Aussie Down Under to Start Another Week; Euro Holds $1.3200 vs. USD

DailyFX

ASIA/EUROPE FOREX NEWS WRAP

The Euro, alongside the two North American currencies, is leading the majors this morning after the return of liquidity during European trading hours (Australia and China were on holiday today) brought to the table fresh buyers and sellers to start the second week of June. While the US Dollar had quickly asserted itself in thin Asian trading, the big focuses today were on the continued selling of the Australian Dollar and the renewed selling pressure in the Japanese Yen.

On the Australian Dollar: Chinese data over the weekend couldn’t have possibly been more disappointing, with the Consumer Price Index (MAY) (+2.1% versus +2.5% expected y/y), Producer Price Index (MAY) (-2.9% versus -2.5% expected y/y), and Industrial Production (MAY) (+9.2% versus +9.4% expected y/y) all disappointing. Considered alongside last Friday’s Chinese Trade Balance (MAY) release (Exports: +1.0% versus +7.4% expected y/y; Imports: -0.3% versus +6.6% expected y/y), it’s clear that the concerns over the Australian Dollar are warranted, and that we may be at the beginning of a larger selloff that will take place over the rest of 2013.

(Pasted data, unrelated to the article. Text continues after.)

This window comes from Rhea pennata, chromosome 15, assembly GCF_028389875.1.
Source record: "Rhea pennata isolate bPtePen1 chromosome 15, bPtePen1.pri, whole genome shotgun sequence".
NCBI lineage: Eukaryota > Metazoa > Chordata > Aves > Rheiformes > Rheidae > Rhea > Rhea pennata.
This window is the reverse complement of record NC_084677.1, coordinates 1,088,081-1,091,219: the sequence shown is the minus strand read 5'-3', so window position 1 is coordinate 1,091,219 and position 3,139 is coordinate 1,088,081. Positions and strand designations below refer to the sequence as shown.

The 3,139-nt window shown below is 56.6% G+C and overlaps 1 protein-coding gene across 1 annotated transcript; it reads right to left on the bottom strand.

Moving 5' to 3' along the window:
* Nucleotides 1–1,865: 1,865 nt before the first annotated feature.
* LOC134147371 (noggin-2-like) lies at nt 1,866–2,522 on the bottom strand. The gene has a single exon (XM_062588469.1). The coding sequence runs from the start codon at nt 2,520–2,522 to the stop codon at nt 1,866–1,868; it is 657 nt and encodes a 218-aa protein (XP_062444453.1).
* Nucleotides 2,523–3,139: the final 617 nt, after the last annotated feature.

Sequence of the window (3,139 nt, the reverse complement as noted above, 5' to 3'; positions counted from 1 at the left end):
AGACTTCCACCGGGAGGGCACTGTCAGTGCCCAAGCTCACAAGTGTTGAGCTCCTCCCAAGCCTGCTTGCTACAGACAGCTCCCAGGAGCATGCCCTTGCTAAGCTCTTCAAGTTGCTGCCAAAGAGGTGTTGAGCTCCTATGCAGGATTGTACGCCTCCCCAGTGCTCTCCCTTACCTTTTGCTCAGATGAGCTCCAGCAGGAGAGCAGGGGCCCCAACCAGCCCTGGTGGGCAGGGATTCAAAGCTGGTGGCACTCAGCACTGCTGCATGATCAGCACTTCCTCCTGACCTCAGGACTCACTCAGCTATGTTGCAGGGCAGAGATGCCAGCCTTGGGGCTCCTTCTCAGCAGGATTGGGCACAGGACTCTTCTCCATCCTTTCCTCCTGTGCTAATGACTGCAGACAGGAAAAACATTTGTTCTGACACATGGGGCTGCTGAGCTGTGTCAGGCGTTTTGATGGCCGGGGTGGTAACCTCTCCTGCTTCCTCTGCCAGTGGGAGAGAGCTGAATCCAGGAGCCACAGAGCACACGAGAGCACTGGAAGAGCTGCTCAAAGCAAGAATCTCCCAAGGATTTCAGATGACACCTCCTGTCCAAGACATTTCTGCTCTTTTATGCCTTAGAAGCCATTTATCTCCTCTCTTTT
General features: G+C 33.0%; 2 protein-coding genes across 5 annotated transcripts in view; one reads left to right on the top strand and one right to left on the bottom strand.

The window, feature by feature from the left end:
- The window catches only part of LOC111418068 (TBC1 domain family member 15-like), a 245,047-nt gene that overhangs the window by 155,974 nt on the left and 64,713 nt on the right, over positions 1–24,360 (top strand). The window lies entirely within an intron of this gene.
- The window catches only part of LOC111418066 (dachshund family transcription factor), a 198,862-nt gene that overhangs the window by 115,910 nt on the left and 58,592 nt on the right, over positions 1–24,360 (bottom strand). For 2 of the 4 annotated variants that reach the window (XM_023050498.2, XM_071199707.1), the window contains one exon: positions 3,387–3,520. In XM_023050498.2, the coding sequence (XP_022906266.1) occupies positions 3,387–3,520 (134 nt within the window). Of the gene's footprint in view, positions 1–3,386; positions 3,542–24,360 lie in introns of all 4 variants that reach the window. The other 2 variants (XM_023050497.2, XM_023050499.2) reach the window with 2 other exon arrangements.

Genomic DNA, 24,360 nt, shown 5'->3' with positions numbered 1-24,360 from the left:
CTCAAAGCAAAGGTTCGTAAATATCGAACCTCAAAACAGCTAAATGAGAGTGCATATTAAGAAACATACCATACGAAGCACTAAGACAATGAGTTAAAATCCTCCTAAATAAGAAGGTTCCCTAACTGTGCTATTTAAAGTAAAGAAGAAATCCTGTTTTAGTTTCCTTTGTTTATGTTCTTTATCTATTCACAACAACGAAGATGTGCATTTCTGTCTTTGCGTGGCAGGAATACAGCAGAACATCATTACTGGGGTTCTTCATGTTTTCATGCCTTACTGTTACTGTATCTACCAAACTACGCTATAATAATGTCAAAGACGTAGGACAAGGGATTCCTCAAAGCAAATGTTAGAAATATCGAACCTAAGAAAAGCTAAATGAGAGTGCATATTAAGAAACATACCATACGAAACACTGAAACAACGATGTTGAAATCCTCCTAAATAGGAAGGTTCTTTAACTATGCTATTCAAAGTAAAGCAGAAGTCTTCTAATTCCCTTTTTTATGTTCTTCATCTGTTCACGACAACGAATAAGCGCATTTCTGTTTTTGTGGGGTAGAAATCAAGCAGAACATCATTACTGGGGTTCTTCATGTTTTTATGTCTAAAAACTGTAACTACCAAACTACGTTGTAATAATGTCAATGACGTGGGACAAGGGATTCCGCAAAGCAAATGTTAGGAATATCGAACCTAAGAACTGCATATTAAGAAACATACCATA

On the Japanese Yen: the Japanese Government Pension Investment Fund, the world’s largest with assets greater than $1.1T, announced over the weekend that it would reallocate capital away from bonds and towards equities, in what Japanese PM Abe hopes will be a way to revitalize the nation’s future welfare. Further, 1Q’13 GDP figures were revised higher last night (+4.1% versus +3.5% expected annualized), and while this typically would be an endorsement for tighter monetary policy, I view it differently. Instead, the stronger growth figures serve as an endorsement of ‘Abenomics’ – the policy that has lifted Japanese equities, sunk the Yen, and provoked excessive volatility in JGBs. Tonight’s BoJ Rate Decision is key.